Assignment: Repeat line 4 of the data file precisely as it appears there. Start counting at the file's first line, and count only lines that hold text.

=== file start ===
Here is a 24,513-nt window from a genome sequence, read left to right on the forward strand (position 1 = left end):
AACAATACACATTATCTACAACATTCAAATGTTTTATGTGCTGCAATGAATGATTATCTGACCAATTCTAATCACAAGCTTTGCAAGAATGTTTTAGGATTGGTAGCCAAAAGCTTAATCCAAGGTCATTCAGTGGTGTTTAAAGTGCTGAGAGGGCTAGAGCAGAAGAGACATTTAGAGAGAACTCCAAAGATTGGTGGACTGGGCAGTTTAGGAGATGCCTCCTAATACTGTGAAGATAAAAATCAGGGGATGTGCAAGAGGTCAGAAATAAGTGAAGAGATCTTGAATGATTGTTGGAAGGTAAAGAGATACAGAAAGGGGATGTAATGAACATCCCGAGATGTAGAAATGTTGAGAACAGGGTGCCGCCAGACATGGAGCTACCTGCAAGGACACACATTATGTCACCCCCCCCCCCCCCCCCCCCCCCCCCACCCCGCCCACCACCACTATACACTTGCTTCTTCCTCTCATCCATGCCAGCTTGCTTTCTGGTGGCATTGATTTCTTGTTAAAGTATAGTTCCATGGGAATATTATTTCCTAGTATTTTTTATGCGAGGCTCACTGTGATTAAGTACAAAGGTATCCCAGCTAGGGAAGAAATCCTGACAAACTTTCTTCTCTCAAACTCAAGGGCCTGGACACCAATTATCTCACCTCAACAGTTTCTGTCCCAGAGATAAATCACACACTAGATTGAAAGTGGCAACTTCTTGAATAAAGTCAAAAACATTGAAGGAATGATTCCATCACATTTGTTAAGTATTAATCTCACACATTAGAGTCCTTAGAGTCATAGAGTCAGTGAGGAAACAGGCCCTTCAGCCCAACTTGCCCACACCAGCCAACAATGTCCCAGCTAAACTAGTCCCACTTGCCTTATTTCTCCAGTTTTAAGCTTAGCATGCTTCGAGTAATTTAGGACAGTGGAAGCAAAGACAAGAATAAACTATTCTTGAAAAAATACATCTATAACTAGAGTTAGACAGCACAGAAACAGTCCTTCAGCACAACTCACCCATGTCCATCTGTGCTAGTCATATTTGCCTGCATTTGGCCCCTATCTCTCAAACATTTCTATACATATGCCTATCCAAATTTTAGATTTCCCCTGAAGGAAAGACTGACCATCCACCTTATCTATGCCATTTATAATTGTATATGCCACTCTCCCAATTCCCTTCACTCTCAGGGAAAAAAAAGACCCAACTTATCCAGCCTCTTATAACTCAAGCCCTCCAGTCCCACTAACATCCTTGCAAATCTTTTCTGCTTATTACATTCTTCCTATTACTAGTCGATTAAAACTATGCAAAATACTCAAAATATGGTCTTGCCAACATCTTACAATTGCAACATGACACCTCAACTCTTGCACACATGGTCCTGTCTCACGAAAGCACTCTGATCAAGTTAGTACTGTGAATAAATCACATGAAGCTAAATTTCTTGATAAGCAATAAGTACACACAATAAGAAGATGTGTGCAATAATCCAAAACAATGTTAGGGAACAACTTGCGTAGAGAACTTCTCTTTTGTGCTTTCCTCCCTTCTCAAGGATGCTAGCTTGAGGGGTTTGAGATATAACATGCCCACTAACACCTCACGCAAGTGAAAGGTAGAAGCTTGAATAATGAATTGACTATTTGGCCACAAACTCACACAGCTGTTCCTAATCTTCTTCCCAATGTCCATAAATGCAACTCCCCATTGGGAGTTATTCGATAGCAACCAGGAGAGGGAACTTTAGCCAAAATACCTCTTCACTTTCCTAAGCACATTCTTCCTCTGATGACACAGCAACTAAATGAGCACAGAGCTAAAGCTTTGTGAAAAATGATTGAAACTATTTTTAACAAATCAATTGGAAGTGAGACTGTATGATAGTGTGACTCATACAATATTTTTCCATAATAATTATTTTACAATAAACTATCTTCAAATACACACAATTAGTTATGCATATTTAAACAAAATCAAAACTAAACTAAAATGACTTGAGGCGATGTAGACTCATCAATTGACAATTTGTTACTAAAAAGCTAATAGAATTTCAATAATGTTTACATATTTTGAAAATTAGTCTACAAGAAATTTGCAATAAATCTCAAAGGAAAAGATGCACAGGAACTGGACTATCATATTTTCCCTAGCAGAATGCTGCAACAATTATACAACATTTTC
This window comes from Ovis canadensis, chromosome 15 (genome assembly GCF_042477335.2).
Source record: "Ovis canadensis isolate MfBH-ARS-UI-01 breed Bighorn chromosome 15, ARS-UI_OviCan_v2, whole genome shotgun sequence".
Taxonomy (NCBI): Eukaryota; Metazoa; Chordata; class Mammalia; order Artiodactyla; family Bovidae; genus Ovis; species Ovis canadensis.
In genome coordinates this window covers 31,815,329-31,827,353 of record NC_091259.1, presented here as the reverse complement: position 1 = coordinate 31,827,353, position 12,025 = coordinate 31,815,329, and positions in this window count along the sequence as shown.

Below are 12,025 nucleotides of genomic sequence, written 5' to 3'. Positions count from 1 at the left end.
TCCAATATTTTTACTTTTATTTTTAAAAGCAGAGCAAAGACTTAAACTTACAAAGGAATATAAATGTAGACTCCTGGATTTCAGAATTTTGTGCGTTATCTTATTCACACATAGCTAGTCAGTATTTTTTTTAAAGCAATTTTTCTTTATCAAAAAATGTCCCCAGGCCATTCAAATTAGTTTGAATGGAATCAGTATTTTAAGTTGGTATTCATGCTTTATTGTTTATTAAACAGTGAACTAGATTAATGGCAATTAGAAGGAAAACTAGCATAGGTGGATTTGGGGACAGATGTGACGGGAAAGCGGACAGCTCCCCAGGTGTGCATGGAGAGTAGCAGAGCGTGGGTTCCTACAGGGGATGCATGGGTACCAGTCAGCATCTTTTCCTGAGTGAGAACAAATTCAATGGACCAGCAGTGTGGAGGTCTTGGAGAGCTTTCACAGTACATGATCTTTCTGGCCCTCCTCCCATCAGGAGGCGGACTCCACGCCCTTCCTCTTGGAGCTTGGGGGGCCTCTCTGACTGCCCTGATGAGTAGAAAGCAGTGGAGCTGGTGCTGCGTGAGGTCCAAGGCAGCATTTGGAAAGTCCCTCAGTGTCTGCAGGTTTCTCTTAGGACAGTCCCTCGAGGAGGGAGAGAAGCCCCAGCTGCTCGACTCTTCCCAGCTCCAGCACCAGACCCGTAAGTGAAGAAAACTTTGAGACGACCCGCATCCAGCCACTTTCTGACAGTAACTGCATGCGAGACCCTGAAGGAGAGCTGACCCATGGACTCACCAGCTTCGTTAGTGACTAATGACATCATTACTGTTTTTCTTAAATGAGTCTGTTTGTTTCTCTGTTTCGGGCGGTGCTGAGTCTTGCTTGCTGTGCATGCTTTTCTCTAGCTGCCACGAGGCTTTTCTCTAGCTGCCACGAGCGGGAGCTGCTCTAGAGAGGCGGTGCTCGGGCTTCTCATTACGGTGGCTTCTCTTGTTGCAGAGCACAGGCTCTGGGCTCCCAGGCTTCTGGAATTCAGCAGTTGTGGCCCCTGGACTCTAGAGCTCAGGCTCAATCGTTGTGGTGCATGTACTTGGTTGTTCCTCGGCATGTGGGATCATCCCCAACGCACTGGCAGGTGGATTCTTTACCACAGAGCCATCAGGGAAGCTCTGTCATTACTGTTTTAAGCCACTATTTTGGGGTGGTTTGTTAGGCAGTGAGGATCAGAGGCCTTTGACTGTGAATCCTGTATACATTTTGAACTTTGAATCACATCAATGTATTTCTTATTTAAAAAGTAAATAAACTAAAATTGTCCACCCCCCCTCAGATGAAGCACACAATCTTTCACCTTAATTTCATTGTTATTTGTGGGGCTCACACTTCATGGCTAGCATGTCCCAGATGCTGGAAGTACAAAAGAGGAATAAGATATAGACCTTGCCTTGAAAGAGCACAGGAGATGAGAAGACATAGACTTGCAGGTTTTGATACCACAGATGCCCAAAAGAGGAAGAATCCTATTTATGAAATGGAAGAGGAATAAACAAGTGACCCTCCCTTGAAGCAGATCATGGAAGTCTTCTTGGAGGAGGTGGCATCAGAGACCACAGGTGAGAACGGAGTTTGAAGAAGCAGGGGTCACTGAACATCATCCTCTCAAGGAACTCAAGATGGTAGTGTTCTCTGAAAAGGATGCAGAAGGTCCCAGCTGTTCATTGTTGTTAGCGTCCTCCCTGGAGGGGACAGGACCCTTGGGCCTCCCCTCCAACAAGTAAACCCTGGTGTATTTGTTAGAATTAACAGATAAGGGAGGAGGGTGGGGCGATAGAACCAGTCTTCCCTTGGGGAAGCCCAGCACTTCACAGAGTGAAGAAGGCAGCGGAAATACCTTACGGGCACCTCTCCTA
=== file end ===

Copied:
Source record: "Ovis canadensis isolate MfBH-ARS-UI-01 breed Bighorn chromosome 15, ARS-UI_OviCan_v2, whole genome shotgun sequence".